Returning showrunner Russell T Davies has spoken in the past about how the previous Doctor Who spin-offs came too soon. Given the current expanded universe boom across various franchises led by Marvel’s dominance of cinema and subsequent ventures into TV, the launch of The Sarah-Jane Adventures, Torchwood, etc…. was ahead of its time.
Now, Davies argues, is the moment for Doctor Who‘s version of the MCU. And according to a recent article on mirror.co.uk, that’s exactly what’s about to happen. Rumour has it that fans can expect spin-off series featuring some of the Doctor’s most famous enemies.
The Mirror’s anonymous source suggested: “Fans can expect to see Sontarans, Weeping Angels and Sea Devils in separate series showing what they get up to when the Doctor isn’t there to stop them, along with Daleks and Cybermen.”
Doctor Who spin-off fiction has dabbled in stories featuring Sontarans, Daleks and Cybermen without the Doctor’s involvement. The TV show even did a one-off Dalek episode featuring none of the regulars (1965’s ‘Mission to the Unknown’, which functioned as a prelude to ‘The Dalek Master Plan’).
Davies’ return to the role of executive producer, combined with co-producers Bad Wolf announcing a partnership with Sony Pictures Television, added to the news that Disney+ will be the global streaming host, makes the expanded Whoniverse feel closer than ever. Purely speculatively at this stage, if we can expect to discover the answer to the burning question of ‘What do Sea Devils do in their spare time?’ then perhaps the production team would also consider these equally valid, and entirely serious suggestions…
In which B.O.S.S. (or Biomorphic Organisational Systems Supervisor) – the megalomanic computer system that controls Global Chemicals in ‘The Green Death’ – is resurrected by UNIT and given a realistic android body in the shape of popular character actor Harry Lloyd for the purposes of industrial espionage.
Reasoning that the threats UNIT deals with often have their origins in private companies (plastic factories, International Electromatics and so on), and after Captain Yates’ undercover work at Global Chemicals results in his eventual departure from UNIT, it was decided that the perfect spy would be someone who was both expendable but also understood the perspective of corrupt business types in their suits and ties.
In each story B.O.S.S. will investigate a company that UNIT suspect of sinister dabbling, with his line manager unsure if he can ever trust him and the executives also unsure if they can ever trust him. Expect incredibly tense meetings, intense corridor whispering and B.O.S.S. learning to feel as a human does (specifically loneliness and isolation).
Special guest appearances from Ingrid Oliver.
In which Byggron – the son of Styggron from ‘The Android Invasion’ – attempts to conquer the Earth to avenge his father’s death. Looking at places of power on Earth, he settles on Manhattan’s Upper East Side as somewhere that apparently contains multiple influencers. Like his father Byggron is a scientist with extensive knowledge of androids, using this in his schemes, and so Manhattan’s social scene is about to meet Sara van Kreeft-Doorwaden, who returns to New York after a mysterious absence. Her presence throws the social scene into chaos: why has she returned now? What happened to her? Why can nobody quite place her from before? And why has an anonymous blogger revealed that someone in this group might not be quite what they seem?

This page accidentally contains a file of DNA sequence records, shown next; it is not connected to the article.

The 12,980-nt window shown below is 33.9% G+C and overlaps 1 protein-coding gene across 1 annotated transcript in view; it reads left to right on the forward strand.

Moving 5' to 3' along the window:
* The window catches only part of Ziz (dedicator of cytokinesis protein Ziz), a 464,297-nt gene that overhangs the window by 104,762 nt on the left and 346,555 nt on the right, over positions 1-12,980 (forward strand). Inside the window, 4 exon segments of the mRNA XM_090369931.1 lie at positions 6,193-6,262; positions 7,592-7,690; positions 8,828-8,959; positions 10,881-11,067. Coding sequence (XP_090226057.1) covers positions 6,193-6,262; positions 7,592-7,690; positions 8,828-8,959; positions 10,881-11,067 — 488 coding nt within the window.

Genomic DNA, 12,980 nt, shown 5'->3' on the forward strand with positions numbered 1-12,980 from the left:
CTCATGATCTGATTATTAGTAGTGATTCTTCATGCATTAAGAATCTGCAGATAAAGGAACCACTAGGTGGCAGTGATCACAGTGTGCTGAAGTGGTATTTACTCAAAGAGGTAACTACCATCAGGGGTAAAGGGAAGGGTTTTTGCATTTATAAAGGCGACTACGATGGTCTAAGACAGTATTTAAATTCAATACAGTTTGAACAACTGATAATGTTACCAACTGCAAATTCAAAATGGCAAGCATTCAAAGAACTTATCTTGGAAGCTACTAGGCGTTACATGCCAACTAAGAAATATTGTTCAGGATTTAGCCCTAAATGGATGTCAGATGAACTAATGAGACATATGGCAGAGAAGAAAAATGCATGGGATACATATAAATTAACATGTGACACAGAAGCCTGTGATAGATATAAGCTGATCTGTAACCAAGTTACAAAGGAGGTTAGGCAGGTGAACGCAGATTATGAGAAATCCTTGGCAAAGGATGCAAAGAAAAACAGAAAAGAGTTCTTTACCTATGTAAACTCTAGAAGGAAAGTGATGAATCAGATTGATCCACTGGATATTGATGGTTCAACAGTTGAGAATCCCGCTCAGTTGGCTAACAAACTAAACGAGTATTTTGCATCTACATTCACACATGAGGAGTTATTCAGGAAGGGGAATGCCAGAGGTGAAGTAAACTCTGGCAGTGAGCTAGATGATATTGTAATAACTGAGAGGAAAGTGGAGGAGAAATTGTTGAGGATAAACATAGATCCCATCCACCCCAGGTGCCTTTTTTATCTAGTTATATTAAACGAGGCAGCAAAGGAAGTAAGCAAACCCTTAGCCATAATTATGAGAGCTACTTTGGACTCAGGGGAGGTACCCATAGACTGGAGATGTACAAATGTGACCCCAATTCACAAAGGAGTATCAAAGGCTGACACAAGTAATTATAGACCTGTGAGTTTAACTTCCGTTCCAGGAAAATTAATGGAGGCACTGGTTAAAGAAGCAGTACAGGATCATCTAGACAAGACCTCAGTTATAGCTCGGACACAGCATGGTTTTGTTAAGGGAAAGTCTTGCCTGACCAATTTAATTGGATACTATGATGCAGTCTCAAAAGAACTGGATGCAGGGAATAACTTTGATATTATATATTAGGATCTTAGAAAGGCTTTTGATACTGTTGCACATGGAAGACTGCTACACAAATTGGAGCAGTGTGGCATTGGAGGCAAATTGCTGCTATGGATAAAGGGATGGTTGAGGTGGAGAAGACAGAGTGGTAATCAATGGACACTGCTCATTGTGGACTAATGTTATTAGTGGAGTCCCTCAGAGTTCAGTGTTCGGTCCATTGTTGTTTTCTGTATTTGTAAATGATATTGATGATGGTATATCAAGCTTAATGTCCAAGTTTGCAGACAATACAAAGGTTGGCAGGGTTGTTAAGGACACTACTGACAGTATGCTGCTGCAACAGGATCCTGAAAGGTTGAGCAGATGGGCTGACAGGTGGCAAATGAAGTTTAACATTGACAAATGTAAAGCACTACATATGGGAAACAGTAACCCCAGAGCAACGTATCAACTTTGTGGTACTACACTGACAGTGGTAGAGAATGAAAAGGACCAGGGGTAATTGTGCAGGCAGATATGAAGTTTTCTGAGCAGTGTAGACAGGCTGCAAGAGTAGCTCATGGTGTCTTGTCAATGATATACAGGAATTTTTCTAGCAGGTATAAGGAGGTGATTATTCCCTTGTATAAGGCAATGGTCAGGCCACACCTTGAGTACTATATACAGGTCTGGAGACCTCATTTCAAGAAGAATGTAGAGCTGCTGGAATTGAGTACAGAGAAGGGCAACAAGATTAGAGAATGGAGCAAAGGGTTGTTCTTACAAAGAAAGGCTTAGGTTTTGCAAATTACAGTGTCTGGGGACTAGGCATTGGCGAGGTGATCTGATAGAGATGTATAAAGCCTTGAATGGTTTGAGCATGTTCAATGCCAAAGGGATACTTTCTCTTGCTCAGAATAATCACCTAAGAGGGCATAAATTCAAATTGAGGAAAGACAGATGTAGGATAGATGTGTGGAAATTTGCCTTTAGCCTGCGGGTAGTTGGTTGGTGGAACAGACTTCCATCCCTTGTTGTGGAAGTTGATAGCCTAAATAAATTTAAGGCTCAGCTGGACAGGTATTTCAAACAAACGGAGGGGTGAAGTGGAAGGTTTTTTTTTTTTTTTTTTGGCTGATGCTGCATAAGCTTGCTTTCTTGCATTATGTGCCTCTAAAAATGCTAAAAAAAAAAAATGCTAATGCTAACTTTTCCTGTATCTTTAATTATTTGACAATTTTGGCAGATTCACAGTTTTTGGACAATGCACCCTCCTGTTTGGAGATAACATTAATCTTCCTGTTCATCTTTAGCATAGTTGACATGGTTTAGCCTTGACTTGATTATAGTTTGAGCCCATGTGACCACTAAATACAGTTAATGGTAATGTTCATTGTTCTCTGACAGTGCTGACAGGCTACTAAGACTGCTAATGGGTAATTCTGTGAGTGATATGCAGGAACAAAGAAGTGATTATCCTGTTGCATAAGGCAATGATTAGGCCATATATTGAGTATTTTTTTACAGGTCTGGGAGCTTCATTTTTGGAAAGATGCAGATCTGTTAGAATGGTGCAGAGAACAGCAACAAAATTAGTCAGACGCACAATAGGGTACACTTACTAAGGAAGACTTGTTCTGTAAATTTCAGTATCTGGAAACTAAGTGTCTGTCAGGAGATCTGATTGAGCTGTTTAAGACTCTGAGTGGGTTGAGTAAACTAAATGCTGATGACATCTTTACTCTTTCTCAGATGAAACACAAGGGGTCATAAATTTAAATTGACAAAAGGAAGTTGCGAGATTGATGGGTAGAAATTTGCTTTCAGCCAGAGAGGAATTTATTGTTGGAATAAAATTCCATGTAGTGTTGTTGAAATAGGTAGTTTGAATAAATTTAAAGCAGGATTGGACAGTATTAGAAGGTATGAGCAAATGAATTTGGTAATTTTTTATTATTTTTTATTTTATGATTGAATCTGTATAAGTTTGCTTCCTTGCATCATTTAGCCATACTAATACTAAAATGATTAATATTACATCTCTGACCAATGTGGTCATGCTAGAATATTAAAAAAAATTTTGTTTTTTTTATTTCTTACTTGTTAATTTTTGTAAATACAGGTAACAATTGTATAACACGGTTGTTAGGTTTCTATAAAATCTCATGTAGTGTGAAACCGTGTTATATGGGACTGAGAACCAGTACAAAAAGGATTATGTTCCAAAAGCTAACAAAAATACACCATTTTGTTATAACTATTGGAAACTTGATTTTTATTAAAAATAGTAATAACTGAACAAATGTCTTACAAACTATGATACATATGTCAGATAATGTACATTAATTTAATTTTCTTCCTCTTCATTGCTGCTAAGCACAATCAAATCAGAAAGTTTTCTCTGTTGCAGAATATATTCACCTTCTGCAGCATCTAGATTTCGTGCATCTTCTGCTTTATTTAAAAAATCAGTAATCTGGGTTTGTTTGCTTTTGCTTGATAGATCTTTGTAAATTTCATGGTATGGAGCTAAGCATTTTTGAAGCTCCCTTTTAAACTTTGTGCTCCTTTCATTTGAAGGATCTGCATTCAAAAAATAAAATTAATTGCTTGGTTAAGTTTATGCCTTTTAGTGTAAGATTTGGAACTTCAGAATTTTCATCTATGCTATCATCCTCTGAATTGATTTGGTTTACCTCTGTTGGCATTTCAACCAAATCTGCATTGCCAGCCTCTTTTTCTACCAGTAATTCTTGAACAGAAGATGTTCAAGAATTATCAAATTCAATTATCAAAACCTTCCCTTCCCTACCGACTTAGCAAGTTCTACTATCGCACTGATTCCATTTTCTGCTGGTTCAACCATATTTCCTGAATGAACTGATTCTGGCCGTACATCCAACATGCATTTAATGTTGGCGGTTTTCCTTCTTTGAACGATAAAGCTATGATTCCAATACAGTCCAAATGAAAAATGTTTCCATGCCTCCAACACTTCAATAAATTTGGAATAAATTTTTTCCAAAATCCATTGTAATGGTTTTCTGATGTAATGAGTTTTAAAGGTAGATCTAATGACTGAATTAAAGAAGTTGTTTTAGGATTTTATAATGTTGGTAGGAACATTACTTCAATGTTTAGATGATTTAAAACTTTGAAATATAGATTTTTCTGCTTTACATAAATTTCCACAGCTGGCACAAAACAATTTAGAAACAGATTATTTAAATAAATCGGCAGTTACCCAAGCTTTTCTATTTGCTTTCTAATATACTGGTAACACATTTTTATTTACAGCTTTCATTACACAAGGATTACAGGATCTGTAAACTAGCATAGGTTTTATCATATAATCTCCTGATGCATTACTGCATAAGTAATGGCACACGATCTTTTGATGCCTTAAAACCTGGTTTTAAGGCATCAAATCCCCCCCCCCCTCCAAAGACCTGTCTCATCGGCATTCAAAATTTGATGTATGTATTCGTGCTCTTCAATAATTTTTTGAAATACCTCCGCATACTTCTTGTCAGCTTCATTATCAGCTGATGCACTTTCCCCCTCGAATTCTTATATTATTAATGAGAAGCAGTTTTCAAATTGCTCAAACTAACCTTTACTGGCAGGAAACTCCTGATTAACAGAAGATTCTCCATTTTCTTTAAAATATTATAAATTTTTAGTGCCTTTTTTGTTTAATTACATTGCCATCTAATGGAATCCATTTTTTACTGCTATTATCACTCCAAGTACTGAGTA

Snog Marry Vervoid
In which Jenny Frost aided by supercomputer POD asks the public whether they think Vervoids – an enslaved race of artificially created humanoid plants – look better with or without make-up and leaf extensions.
In which members of the slave class of Drahvin (the antagonists from ‘Galaxy 4’) plot a rebellion in hiding. Fed up of being expected to unquestioningly obey the elite class, receiving pills instead of real food, and being unable to vote, Drahvin 4 dreams of a world where she is not a number, she is a free Drahvin. To succeed, she’ll have to discover the secret behind the elites, where the remaining Drahvin men are kept in a regimented breeding programme; she’ll have to visit… The Village.
Written by Tony Gilroy.
Michael McIntyre’s The Wheel in Space
In which seven celebrities, designated experts in different subjects (parapsychology, anti-magnetic field generation, the weaponization of x-rays, that sort of thing) are made to crew a large space station near Venus while being asked multiple choice questions by popular light entertainment personality Michael McIntyre.
In each round, a contestant chooses a subject. The wheel is then spun to choose an expert at random. The contestant may discuss it with the expert before answering; a correct response adds £10,000 to the bank if the subject expert was spun, or £3,000 otherwise. If the contestant misses a question or spins an expert who has been shut down, their turn ends. Each subject remains in play until a contestant correctly answers a question in it. Meanwhile the Wheel is being attacked by Cybermen who are attempted to invade Earth for its mineral resources.
If all seven experts answer correctly, the Wheel turns Gold and any nearby Cybermen will instantly suffocate.
The multiple incarnations of the renegade known as the Master – one of the most evil and corrupt beings the Time Lord race has ever produced, their crimes without number and villainy without end – are taking part in a competitive cooking competition. Perhaps, at last, we will discover how he ended up all crispy.
Presented by Gregg Wallace and John Torode, narrated by
Charley Pollard India Fisher with special guest judge the Doctor (Paul McGann) acting as a security consultant in case the Masters try anything (It seems even as a chef you can’t trust him).